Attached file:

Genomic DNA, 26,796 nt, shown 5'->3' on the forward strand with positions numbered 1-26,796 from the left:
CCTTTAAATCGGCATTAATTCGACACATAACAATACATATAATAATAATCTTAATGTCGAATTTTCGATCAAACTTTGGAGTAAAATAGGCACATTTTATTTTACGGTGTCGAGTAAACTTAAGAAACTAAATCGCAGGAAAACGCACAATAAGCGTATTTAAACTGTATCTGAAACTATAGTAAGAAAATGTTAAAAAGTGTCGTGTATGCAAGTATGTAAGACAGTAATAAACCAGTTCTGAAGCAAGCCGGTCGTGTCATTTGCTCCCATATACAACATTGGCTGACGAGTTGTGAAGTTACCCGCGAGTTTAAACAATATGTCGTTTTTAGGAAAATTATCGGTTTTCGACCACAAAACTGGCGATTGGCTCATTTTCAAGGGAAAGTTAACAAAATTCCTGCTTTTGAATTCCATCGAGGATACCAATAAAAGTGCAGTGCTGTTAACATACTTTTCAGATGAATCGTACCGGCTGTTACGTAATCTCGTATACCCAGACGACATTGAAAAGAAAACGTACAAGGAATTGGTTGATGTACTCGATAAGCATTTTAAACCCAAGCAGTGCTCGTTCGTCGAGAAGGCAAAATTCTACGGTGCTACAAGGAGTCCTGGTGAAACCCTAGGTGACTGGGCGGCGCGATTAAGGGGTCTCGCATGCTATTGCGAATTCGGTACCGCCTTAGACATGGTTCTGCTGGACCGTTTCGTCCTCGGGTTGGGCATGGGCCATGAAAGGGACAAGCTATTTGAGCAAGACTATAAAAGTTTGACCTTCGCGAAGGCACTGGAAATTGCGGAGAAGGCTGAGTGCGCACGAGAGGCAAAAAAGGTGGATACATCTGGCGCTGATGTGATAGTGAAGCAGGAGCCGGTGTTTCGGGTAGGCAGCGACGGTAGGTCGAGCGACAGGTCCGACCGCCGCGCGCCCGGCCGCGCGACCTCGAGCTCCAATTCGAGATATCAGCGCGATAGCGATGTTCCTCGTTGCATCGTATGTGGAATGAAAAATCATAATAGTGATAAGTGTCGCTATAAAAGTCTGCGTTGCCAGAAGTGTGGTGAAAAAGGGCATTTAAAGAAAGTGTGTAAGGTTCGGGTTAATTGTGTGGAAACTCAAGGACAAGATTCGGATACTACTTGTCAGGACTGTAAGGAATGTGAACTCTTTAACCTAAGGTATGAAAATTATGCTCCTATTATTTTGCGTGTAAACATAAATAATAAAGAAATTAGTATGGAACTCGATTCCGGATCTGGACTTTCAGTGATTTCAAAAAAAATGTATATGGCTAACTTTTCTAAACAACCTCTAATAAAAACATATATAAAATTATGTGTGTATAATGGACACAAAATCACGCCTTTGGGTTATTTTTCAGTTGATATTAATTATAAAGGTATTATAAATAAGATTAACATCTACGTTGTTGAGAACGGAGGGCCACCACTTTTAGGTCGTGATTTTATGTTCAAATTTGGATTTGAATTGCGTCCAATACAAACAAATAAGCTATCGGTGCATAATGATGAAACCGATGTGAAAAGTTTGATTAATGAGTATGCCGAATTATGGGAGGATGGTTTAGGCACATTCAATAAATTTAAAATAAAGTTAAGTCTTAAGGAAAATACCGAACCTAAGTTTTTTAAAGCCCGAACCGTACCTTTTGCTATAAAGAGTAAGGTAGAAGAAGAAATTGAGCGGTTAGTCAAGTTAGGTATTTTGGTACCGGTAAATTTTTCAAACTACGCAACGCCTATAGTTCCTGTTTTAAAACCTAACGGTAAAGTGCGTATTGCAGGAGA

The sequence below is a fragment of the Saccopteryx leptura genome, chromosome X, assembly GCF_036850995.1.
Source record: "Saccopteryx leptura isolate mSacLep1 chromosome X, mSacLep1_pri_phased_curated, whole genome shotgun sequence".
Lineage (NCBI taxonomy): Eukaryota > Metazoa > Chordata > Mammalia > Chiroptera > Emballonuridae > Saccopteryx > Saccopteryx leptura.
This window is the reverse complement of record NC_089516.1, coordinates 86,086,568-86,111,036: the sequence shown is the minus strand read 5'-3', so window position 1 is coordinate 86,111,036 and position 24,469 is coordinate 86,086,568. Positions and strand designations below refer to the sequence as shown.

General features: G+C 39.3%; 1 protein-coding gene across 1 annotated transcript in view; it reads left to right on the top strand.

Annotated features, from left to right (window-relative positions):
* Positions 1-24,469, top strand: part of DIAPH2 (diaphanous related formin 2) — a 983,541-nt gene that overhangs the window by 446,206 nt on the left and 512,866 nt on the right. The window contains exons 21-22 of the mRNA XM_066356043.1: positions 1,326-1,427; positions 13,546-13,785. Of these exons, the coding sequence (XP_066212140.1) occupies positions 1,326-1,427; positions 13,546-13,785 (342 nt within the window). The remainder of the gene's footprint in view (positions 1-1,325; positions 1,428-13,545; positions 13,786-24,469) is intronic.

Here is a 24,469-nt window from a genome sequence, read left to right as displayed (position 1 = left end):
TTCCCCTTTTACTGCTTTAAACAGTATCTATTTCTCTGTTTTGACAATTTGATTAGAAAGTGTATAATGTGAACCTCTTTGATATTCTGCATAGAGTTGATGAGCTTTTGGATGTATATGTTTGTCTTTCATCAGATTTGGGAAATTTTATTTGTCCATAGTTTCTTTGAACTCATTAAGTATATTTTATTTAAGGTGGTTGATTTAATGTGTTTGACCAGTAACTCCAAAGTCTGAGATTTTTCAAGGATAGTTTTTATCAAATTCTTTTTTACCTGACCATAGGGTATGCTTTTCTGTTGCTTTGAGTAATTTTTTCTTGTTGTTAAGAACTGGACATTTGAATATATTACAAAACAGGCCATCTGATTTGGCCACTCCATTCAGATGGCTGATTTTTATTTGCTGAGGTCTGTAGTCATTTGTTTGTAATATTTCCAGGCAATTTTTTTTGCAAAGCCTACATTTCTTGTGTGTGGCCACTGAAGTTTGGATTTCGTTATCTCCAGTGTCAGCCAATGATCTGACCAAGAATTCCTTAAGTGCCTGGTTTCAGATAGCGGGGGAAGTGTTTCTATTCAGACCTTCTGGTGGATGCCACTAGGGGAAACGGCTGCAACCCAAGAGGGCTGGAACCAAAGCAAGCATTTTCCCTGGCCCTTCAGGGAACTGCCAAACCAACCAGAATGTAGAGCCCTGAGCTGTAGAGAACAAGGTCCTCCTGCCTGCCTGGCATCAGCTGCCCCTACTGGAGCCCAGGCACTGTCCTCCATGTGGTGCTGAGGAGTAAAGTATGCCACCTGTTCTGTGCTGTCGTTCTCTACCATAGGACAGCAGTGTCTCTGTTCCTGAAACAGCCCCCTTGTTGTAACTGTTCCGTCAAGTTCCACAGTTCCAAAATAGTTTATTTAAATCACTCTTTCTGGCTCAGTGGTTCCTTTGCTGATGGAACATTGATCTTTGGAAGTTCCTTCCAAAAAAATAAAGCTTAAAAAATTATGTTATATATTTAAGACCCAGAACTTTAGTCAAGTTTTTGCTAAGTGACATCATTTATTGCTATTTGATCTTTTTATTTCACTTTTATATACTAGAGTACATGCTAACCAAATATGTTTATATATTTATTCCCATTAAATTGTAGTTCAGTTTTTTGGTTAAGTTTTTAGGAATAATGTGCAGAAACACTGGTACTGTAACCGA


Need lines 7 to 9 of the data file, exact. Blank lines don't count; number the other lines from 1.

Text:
General features: G+C 39.3%; 1 protein-coding gene across 1 annotated transcript in view; it reads left to right on the top strand.

Annotated features, from left to right (window-relative positions):
* Positions 1-24,469, top strand: part of DIAPH2 (diaphanous related formin 2) — a 983,541-nt gene that overhangs the window by 446,206 nt on the left and 512,866 nt on the right. The window contains exons 21-22 of the mRNA XM_066356043.1: positions 1,326-1,427; positions 13,546-13,785. Of these exons, the coding sequence (XP_066212140.1) occupies positions 1,326-1,427; positions 13,546-13,785 (342 nt within the window). The remainder of the gene's footprint in view (positions 1-1,325; positions 1,428-13,545; positions 13,786-24,469) is intronic.